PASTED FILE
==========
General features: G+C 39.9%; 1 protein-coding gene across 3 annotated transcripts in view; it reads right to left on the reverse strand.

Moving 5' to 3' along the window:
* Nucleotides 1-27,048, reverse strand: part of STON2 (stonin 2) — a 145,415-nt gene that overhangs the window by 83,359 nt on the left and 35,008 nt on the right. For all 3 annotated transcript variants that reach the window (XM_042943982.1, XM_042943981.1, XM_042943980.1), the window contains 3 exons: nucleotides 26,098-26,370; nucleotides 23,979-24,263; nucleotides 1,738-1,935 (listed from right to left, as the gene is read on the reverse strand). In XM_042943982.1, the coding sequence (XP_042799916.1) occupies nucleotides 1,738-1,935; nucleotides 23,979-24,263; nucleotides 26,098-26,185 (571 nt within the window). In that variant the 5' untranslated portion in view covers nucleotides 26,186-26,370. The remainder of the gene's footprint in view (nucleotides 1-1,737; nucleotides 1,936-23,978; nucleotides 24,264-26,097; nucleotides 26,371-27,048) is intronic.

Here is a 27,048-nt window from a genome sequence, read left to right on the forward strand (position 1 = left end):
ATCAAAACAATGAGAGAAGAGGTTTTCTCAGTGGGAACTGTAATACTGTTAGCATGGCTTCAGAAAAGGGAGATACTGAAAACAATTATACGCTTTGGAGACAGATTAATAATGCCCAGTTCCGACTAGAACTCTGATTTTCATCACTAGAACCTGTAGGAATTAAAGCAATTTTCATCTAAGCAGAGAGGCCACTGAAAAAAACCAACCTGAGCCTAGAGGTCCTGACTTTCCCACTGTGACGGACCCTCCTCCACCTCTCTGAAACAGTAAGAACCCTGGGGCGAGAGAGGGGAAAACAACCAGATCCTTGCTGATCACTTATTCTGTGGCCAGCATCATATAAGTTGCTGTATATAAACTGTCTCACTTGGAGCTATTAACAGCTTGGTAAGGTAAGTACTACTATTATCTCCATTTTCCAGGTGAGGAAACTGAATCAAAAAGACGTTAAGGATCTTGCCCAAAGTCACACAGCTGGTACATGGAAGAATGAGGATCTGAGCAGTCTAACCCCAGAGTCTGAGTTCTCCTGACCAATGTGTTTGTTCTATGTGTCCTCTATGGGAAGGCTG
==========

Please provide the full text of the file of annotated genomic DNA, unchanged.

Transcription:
General features: G+C 39.9%; 1 protein-coding gene across 3 annotated transcripts in view; it reads right to left on the reverse strand.

Moving 5' to 3' along the window:
* Nucleotides 1-27,048, reverse strand: part of STON2 (stonin 2) — a 145,415-nt gene that overhangs the window by 83,359 nt on the left and 35,008 nt on the right. For all 3 annotated transcript variants that reach the window (XM_042943982.1, XM_042943981.1, XM_042943980.1), the window contains 3 exons: nucleotides 26,098-26,370; nucleotides 23,979-24,263; nucleotides 1,738-1,935 (listed from right to left, as the gene is read on the reverse strand). In XM_042943982.1, the coding sequence (XP_042799916.1) occupies nucleotides 1,738-1,935; nucleotides 23,979-24,263; nucleotides 26,098-26,185 (571 nt within the window). In that variant the 5' untranslated portion in view covers nucleotides 26,186-26,370. The remainder of the gene's footprint in view (nucleotides 1-1,737; nucleotides 1,936-23,978; nucleotides 24,264-26,097; nucleotides 26,371-27,048) is intronic.

Here is a 27,048-nt window from a genome sequence, read left to right on the forward strand (position 1 = left end):
ATCAAAACAATGAGAGAAGAGGTTTTCTCAGTGGGAACTGTAATACTGTTAGCATGGCTTCAGAAAAGGGAGATACTGAAAACAATTATACGCTTTGGAGACAGATTAATAATGCCCAGTTCCGACTAGAACTCTGATTTTCATCACTAGAACCTGTAGGAATTAAAGCAATTTTCATCTAAGCAGAGAGGCCACTGAAAAAAACCAACCTGAGCCTAGAGGTCCTGACTTTCCCACTGTGACGGACCCTCCTCCACCTCTCTGAAACAGTAAGAACCCTGGGGCGAGAGAGGGGAAAACAACCAGATCCTTGCTGATCACTTATTCTGTGGCCAGCATCATATAAGTTGCTGTATATAAACTGTCTCACTTGGAGCTATTAACAGCTTGGTAAGGTAAGTACTACTATTATCTCCATTTTCCAGGTGAGGAAACTGAATCAAAAAGACGTTAAGGATCTTGCCCAAAGTCACACAGCTGGTACATGGAAGAATGAGGATCTGAGCAGTCTAACCCCAGAGTCTGAGTTCTCCTGACCAATGTGTTTGTTCTATGTGTCCTCTATGGGAAGGCTG